While JSON is very popular, you may encounter other data formats. However, JSON has gained widespread preference due to its concise syntax and ease of parsing. JSON's lightweight structure reduces data size and parsing complexities, enhancing efficiency in data transfer over the network.

Parsing JSON data

Understanding how to parse JSON data is an important skill for front-end developers working with APIs or any form of external data. Parsing involves converting a JSON string into a usable JavaScript object. Let's take a look at a Frontend Mentor challenge which provides us with a data.json file:

    "category": "Reaction",
    "score": 80,
    "icon": "./images/icon-reaction.svg",
    "color": "0, 100%, 67%"
    "category": "Memory",
    "score": 92,
    "icon": "./images/icon-memory.svg",
    "color": "39, 100%, 56%"
    "category": "Verbal",
    "score": 61,
    "icon": "./images/icon-verbal.svg",
    "color": "166, 100%, 37%"
    "category": "Visual",
    "score": 72,
    "icon": "./images/icon-visual.svg",
    "color": "234, 85%, 45%"

You’ll need to import this in a JavaScript file to parse and use this data. If the data is not parsed and you attempt to use it as a JavaScript object, you will likely encounter a SyntaxError. The reason is that JSON is a string representation of data, and JavaScript objects are not the same as JSON strings. The JSON.parse() method in JavaScript is used for parsing JSON data, which is a string format that differentiates it from JavaScript objects. This method takes a JSON string as input and returns a JavaScript object to be used in the client UI.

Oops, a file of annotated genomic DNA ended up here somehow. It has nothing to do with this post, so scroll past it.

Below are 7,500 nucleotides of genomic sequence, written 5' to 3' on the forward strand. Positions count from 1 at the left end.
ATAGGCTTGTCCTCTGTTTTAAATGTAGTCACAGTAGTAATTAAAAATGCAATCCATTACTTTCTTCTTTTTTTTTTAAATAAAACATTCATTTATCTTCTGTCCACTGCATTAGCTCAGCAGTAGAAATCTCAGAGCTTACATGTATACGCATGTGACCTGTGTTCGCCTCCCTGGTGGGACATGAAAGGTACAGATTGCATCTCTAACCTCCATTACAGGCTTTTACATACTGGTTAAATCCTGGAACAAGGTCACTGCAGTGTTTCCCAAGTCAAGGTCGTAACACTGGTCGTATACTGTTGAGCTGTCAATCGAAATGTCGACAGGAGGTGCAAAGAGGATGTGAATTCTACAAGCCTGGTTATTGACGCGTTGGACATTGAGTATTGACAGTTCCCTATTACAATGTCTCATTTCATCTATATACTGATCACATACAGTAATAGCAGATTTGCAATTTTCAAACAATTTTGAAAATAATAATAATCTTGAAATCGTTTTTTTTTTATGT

data.forEach(item => `

  <div class="summary-item" style="color: hsl(${item.color})">
    <div class="left">  
      <img class="icon" src="${item.icon}" alt="${item.category} Icon" />
      <p class="category">${item.category}</p>
    <p class="summary-score">
      <span class="score">${item.score}</span> / 100


Using build tools like Webpack or libraries like Axios to handle JSON data, as well as the native fetch API in modern browsers, there is no need to explicitly use JSON.parse(). These tools handle the parsing of JSON responses automatically, simplifying the development process for front-end developers.

As we progress, we will look at how to make a request and fetch data.

API requests

Making requests to HTTP APIs involves making a call to an endpoint and expecting a response back. An endpoint is a URL that provides access to specific functionalities.

HTTP methods and requests

There are four common HTTP methods:

  • GET: Retrieve data from a specific resource.

  • POST: Submit data to be processed to a specified resource, e.g., add a new user, post, etc.

  • PUT: Update existing data on the server.

  • DELETE: Remove specific data from the server.

These methods can simply be grouped as CRUD operations. CRUD stands for Create, Read, Update, and Delete.

Example of making an API request

When integrating an API into your application, you need to know why you want to use a specific API. Is it to display countries and their details on an interface you built? Or shorten any URL easily? Or generate random facts?

Let's examine another Frontend Mentor challenge that includes pulling data from a third-party API: the Advice Slip API, which generates random advice quotes.

Documentation is provided to guide you through using every third-party API. Although all APIs have a format for requesting and receiving a response, each API offers different endpoints that return data in different structures.

Screenshot of the Advice Slip API homepage.

Once the API endpoint provided,, is hit, the server sends a response that includes the JSON data.

The data returned each time the endpoint is hit would look something like this: